For Schopenhauer the human condition is a state of eternal suffering; this renders existence absurd by definition. His grand metaphysics convinced him that the only true escape from absurdity was to denounce life and embrace the destruction of the will/body. He wrote highly of the path to asceticism, of denying human instinct and desire. He wrote contemptuously of Christianity and the naïve scare/warmongering tactics embedded within its doctrine. He held up Buddhist self-abnegation as a brilliant device for transcending metaphysical boundaries. This gave him a deep respect for the animal and natural worlds, which became central to his treatment of the arts and the sublime in particular.
Schopenhauer was preoccupied with the belief that our place in the world as subjective beings, located in time and space and held to the rule of causality, precludes the possibility of an objective reality. For him, the world as we experience it is that of representation. We can only ever view the world through our senses, never as it is “in itself”. This world he labels Will (responding to Kant’s transcendental idealism and his notion of the noumenal world). There is a disparity between the way the world appears to us and the way the world is in-itself. For example, this discontinuity is something physicists battle with on a daily basis as they employ theoretical mathematics to comprehend the world of the very small and the world of the very large. Humankind is tethered to its perceptual apparatus. We are limited to our senses. This inability to ever contemplate an objective reality forms the basis of Schopenhauer’s brutal nihilism – Truth evades us.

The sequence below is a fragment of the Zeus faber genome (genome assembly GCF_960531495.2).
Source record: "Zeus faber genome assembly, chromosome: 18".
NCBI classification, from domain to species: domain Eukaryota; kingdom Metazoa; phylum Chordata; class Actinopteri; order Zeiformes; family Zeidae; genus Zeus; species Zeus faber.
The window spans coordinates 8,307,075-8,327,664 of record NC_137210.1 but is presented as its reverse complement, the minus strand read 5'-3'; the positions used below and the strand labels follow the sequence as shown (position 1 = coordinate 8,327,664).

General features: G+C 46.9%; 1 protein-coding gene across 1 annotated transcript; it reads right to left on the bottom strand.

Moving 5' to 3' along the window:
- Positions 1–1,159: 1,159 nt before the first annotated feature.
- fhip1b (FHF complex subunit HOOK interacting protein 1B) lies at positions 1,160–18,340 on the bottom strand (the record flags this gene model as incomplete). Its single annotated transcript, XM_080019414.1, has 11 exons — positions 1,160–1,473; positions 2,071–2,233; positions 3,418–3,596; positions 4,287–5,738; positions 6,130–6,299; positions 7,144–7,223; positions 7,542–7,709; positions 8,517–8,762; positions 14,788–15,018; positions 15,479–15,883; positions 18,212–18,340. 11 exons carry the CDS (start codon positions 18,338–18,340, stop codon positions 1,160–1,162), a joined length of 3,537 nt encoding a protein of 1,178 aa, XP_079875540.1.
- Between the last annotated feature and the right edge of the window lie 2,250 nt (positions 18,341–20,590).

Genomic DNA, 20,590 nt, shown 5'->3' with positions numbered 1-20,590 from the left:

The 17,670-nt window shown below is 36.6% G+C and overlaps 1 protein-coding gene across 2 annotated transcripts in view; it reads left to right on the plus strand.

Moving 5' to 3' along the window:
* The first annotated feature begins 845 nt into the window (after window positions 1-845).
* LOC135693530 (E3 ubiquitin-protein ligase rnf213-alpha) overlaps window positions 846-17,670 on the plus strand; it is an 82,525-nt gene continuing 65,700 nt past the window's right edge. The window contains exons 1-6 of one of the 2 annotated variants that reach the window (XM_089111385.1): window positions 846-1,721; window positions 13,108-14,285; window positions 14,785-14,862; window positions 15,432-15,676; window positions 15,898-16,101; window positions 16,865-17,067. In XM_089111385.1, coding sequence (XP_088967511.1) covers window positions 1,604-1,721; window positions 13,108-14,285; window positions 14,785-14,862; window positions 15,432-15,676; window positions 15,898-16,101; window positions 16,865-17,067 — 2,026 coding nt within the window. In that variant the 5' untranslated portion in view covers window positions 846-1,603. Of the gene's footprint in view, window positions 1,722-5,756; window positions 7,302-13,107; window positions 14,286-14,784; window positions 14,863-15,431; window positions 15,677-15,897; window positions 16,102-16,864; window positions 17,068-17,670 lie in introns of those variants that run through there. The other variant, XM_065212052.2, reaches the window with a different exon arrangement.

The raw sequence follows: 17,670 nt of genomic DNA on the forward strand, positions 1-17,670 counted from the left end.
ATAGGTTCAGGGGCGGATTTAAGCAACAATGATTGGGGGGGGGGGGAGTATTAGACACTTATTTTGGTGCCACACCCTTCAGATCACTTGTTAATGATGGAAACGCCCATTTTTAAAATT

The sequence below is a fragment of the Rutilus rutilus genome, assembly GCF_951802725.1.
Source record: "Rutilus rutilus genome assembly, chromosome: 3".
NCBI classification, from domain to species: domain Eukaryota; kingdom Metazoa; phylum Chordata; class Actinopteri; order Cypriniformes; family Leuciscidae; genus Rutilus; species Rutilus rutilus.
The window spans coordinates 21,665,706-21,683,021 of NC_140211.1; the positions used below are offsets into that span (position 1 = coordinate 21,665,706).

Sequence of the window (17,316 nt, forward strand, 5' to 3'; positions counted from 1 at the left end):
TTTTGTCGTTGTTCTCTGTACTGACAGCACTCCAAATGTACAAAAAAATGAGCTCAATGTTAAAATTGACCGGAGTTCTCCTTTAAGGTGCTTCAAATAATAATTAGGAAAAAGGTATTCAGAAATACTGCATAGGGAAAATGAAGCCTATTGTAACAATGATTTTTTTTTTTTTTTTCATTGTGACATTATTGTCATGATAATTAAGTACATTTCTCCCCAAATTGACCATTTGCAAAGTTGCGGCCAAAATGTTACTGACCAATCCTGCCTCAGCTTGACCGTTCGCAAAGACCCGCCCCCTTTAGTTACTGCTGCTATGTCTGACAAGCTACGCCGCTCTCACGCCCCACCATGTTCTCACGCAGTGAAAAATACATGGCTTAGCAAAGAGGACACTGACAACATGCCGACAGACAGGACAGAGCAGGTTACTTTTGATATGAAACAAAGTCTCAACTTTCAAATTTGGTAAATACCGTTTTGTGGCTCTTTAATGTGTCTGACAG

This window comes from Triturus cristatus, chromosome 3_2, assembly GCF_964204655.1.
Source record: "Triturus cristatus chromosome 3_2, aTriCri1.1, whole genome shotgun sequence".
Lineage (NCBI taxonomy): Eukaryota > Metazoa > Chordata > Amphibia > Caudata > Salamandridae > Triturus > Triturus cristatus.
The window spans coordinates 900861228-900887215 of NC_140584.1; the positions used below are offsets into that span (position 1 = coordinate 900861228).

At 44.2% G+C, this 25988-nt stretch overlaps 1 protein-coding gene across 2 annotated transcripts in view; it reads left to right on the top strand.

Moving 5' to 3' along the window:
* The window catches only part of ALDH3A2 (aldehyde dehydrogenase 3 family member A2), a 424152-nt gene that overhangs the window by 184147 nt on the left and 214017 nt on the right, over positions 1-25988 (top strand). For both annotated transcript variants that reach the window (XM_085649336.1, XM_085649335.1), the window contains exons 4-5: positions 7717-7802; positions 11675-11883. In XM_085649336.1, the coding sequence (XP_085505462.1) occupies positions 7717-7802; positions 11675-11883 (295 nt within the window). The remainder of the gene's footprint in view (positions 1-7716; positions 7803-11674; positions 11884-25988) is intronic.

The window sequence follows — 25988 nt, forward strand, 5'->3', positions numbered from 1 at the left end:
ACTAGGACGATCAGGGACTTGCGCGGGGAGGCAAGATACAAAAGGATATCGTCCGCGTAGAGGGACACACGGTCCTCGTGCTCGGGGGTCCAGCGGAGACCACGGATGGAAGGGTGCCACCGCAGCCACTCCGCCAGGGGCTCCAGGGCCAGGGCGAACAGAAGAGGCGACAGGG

Despite the unknowability of the world as will in general, Schopenhauer argues that Will makes itself manifest to us indirectly, in its effects. Will is a kind of driving, all encompassing force that pushes relentlessly on. Everything around us is manifestation of this continual state of willing and blind striving. Gravity and electricity are ‘at the very lowest grade the will manifesting itself as a blind impulse, an obscure, dull urge, remote from all direct knowableness’ (Bk2,Sec27). Natural selection and the process of evolution are a step up, themselves unending and unforgiving – the byproducts of a perpetual will to live.